Can I be nominated for a Martin Fellowship if my grade point average is below a 4.5?
You can still be nominated for a Martin Fellowship, but please be aware that this program is extremely competitive and that you will be at a disadvantage compared to other candidates.
Can I be nominated for a Martin Fellowship if I have not completed my doctoral exams?
No, successful completion of the qualifying exams is a prerequisite for a Martin Fellowship. We advise students in this situation to wait a year to apply.
Do I have to be in residence at MIT to be considered for a Martin Fellowship?
Yes, Martin Fellows are expected to be active participants in the MIT community. A Martin Fellowship period should not coincide with a term spent outside of MIT. (Please note that, for 2021-2022, PhD candidates studying remotely as a result of the Covid-19 pandemic will be eligible for the Martin Fellowship program.)
Can I receive a Martin Fellowship at the same time my work is being funded by another fellowship program?
No, funding from the Martin Family Society of Fellows cannot be paired with other fellowships. However, all new Martin Fellows are given the option to delay their funding by one year. If you find yourself in a situation where you are offered two fellowships, we advise you to delay your Martin Fellowship funding (and congratulations!)
If I have previously been passed over for a Martin Fellowship, can I apply again?
Yes! Previous Martin Fellows have received their fellowships after multiple nominations.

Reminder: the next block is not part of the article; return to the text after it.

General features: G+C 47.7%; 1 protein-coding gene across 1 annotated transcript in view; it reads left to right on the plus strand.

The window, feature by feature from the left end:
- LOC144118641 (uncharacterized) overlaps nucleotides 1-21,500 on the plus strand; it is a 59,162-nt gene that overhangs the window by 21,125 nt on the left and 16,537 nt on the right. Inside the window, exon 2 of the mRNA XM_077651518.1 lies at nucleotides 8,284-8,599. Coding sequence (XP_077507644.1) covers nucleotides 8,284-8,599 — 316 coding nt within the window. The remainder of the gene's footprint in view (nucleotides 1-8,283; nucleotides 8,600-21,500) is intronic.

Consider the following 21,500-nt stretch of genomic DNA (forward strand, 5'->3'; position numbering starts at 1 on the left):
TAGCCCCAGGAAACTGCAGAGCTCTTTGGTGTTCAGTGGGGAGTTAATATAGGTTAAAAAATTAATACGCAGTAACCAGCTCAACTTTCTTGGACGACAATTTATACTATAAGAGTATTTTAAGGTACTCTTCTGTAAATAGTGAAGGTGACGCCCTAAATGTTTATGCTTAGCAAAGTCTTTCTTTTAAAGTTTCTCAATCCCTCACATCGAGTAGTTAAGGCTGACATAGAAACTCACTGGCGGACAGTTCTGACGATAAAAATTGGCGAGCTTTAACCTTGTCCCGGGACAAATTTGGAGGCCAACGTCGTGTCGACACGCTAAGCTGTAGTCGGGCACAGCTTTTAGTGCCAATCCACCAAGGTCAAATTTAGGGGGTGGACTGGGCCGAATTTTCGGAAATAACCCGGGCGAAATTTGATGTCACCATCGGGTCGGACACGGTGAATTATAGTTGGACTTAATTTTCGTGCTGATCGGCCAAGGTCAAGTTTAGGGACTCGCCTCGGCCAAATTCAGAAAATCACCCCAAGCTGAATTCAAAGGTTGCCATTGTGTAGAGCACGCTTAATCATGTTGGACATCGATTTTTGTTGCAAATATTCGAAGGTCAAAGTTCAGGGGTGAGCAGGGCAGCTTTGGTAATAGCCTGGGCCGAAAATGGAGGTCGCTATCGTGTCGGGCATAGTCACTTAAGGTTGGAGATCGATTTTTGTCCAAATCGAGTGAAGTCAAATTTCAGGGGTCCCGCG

In my statement of interest, can I use a previously written research statement from a conference or grant application?
We advise against it. Please remember that the members of the Selection Committee will not be experts in your field. Your research question should be readily comprehensible to a member of the MIT faculty in a field unrelated to your own.
How should my statement of interest be formatted? How long should it be?
There are no formatting requirements for the statement of interest—simply answer all the questions and be mindful of the length limits. The entire statement of interest should be no longer than three pages: up to two pages for the research question, and one page total for the remaining questions.
I’m a PhD candidate in an MIT program jointly administered by another institution (for instance, the MIT-WHOI Joint Program). Can my non-MIT advisor nominate me for a Martin Fellowship?
Can someone other than my faculty advisor nominate me?
If at all possible, nominations should come from candidates’ faculty advisors. However, if this is impossible—for instance, if your advisor has already nominated another student—we will consider candidates nominated by other qualified individuals. You must be nominated by a PI on your research team with direct knowledge of your work, and who is affiliated with MIT or another institution with direct research collaborations with MIT (such as Harvard or WHOI). Ultimately, we want a qualified nominator who can gauge the relevance of your work to the Martin Fellowship’s goals of supporting sustainability research.